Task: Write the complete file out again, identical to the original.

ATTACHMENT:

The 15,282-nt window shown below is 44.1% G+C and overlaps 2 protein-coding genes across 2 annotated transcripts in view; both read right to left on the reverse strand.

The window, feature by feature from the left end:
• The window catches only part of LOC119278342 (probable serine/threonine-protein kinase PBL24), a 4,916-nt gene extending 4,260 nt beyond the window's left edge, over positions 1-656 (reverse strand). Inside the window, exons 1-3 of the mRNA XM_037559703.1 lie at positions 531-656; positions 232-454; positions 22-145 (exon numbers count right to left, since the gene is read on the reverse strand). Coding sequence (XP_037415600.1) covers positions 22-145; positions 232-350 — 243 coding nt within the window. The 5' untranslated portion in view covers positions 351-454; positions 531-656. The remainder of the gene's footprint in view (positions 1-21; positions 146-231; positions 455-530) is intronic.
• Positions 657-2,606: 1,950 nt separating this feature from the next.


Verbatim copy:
The 15,282-nt window shown below is 44.1% G+C and overlaps 2 protein-coding genes across 2 annotated transcripts in view; both read right to left on the reverse strand.

The window, feature by feature from the left end:
• The window catches only part of LOC119278342 (probable serine/threonine-protein kinase PBL24), a 4,916-nt gene extending 4,260 nt beyond the window's left edge, over positions 1-656 (reverse strand). Inside the window, exons 1-3 of the mRNA XM_037559703.1 lie at positions 531-656; positions 232-454; positions 22-145 (exon numbers count right to left, since the gene is read on the reverse strand). Coding sequence (XP_037415600.1) covers positions 22-145; positions 232-350 — 243 coding nt within the window. The 5' untranslated portion in view covers positions 351-454; positions 531-656. The remainder of the gene's footprint in view (positions 1-21; positions 146-231; positions 455-530) is intronic.
• Positions 657-2,606: 1,950 nt separating this feature from the next.